The mantid is an auditory cyclops, which means it only has one ear. The ear is 1mm long with cuticle like knobs at either end and two ear drums buried inside. The ear is specially tuned to very high ultrasonic freqeuncies of sound waves from 25 to 65 kilohertz. Apparently, the ears primary purpose is designed to respond to the ultrasonic echo-location signal used by hunting bats. The mantis primarily uses its ultrasonic ears while in flight.

When a mantis senses a bats ultrasonic echo at close range, it curls its abdomen upwards and thrusts its legs outward creating a drag and resulting in a sudden aerial stall. This flight manuever of the mantis creates an unpredictable flight pattern for the bat, and is very effective at avoiding hungry bats. There are three ways to distinguish between female and male mantodea. The male has 8 segments, while the female has Peters 4 The second is size, the female is always bigger than the male. The third is behavior, the male mantis is more prone to take flight in search of a mate, while the female often remains stationary. Mantids are extremely predacious feeders, only eating live prey, or prey that is moving, and hence appears alive.

Varying on the species, you can see what diet preferences are. Some species only eat soft bodied bugs, insects that can be easily devoured. While some species will eat anything from small birds to reptiles. Mantids are diurnal, which means they eat primarily during the day. An attacking mantid undulates, and sways just before a strike.

Some experts believe this swaying action mimics the movement of the surrounding folliage due to gusts of wind. Others believe this swaying aids in the mantid visually focusing on the prey. Mantids hunt by the sit and wait method or by the slow stalk method. The sit and wait can sometimes take hours, waiting for an unsuspecting victim to come within an arms length. The slow stalk method is pretty self explanitory.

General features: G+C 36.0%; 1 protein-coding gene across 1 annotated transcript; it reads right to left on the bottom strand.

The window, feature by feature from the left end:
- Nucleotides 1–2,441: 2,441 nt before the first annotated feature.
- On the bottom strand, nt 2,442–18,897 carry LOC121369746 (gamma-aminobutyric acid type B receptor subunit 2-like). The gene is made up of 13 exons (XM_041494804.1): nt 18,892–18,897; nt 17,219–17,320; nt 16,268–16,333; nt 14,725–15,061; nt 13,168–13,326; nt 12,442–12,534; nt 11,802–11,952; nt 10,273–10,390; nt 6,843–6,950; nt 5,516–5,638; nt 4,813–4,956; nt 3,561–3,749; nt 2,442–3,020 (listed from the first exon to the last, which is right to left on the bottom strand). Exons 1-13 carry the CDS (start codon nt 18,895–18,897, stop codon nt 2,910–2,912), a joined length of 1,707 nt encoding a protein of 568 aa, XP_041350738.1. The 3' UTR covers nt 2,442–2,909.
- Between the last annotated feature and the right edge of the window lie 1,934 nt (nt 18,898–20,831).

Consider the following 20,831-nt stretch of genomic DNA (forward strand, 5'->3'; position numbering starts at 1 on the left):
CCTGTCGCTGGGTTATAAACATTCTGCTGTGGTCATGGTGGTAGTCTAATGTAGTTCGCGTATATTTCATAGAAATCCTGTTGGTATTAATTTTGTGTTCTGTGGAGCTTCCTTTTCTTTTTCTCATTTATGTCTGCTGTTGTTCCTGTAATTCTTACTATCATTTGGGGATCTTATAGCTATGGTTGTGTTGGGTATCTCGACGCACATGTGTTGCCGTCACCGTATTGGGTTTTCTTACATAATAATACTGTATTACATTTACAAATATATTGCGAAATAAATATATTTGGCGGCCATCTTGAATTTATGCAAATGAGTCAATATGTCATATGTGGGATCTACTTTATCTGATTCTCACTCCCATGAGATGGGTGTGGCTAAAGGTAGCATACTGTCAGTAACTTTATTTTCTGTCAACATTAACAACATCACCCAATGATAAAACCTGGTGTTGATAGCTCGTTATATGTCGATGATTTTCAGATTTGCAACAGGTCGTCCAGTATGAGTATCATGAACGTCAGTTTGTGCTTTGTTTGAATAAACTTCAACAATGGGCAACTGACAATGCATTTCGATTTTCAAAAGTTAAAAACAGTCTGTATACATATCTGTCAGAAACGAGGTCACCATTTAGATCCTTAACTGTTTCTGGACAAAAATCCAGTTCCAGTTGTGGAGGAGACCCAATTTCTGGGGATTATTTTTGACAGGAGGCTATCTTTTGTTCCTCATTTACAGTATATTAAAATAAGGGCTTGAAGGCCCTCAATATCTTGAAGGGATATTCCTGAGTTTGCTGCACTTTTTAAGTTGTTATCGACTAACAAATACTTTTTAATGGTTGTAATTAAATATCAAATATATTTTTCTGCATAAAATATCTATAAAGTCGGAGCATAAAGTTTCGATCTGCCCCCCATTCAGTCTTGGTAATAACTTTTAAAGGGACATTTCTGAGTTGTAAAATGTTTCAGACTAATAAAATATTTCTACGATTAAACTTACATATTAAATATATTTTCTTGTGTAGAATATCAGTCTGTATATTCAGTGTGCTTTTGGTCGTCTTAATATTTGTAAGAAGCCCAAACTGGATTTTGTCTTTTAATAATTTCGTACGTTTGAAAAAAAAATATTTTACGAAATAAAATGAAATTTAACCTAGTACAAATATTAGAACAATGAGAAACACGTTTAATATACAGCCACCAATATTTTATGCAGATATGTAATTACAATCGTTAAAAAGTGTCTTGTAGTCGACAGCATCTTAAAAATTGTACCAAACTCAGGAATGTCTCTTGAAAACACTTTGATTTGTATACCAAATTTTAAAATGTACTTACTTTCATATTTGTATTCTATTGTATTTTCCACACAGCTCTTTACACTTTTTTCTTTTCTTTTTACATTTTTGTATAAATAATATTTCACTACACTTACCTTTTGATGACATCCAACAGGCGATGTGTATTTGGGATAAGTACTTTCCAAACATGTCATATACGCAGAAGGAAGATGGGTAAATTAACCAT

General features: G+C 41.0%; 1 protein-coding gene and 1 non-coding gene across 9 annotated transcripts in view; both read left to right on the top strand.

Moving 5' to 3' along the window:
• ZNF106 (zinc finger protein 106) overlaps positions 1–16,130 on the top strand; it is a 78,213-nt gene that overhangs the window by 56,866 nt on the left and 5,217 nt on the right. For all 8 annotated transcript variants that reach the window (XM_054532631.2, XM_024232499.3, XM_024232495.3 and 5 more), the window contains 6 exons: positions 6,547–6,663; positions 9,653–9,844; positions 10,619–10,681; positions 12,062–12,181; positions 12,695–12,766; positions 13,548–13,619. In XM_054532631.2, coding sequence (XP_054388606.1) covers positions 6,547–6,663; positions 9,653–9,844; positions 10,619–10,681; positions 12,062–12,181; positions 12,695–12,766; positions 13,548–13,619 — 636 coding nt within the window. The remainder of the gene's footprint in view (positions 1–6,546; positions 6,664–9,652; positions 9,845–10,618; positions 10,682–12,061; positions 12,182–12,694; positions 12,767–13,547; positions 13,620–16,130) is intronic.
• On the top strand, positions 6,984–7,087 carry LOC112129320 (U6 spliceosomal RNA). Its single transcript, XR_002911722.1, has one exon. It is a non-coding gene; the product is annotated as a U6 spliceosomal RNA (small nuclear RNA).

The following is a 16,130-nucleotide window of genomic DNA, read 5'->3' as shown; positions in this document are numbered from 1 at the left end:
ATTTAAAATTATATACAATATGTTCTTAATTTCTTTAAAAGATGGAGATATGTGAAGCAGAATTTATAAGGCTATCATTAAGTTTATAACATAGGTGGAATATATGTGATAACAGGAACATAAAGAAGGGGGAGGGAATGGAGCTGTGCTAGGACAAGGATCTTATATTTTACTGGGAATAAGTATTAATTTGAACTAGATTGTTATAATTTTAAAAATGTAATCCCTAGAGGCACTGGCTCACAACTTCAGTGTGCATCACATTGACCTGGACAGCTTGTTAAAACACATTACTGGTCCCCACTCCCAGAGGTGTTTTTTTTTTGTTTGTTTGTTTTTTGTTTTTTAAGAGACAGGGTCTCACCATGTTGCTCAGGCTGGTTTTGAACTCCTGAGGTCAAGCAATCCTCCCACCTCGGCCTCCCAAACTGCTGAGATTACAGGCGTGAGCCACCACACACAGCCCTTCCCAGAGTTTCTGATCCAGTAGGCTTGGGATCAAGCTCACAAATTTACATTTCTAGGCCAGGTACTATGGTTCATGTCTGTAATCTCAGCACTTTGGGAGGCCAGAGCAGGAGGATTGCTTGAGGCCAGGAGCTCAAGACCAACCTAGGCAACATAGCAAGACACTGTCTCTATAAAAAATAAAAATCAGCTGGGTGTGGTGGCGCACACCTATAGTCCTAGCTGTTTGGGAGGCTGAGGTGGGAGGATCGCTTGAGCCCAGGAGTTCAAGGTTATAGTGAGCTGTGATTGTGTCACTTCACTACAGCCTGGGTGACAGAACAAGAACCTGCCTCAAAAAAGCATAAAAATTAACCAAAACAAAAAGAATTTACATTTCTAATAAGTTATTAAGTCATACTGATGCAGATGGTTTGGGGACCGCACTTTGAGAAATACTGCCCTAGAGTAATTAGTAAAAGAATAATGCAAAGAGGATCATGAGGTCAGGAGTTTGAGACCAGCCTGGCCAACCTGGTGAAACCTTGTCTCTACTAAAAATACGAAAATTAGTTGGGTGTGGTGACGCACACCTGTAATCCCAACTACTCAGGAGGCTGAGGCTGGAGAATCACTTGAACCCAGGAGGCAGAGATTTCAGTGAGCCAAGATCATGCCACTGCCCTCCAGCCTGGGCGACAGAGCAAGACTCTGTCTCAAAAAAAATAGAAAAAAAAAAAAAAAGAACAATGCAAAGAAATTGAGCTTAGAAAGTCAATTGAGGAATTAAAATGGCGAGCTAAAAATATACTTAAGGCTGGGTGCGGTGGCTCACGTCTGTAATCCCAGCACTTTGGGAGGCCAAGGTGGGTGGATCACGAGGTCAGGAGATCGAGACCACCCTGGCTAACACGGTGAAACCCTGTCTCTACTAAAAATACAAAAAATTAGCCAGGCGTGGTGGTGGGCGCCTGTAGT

Mantids attack by pinching, impaling prey between its spiked lower tibia and upper femur. The mantids strike takes an amazing 30 to 50 one-thousanth of a second. The strike is so fast it cant be proccessed by the human brain. Once the prey is secured with its legs the mantid chews at the preys neck. If well fed, the mantid will selectively choose to eat certain Peters 5 parts of its prey and discard the rest.

If any part of the prey is dropped while feeding the mantis will not retrieve it. After feeding, they will often use their mouth to clean the food particles from the spines of its tibia, and then wipe their face clean similar to cats. The cannibalistic instincts of mantids are probably what give order mantodea a reputation for being such cold hearted killers. All stages of growth partake in cannibalistic activities, from nymph to adult, whether adult eats nymph or nymph eats nymph. After mating the female will often eat her mate. Between 5-31% of males get devoured during the mating process.

A female mantis already heavy with eggs will excrete a chemical attractant to tempt a willing male into mating. The horny and always willing male will almost always get sucked in. The males sperm cells are stored in the spermatheca of the female. The female can begin to lay her eggs as early as the day after fer …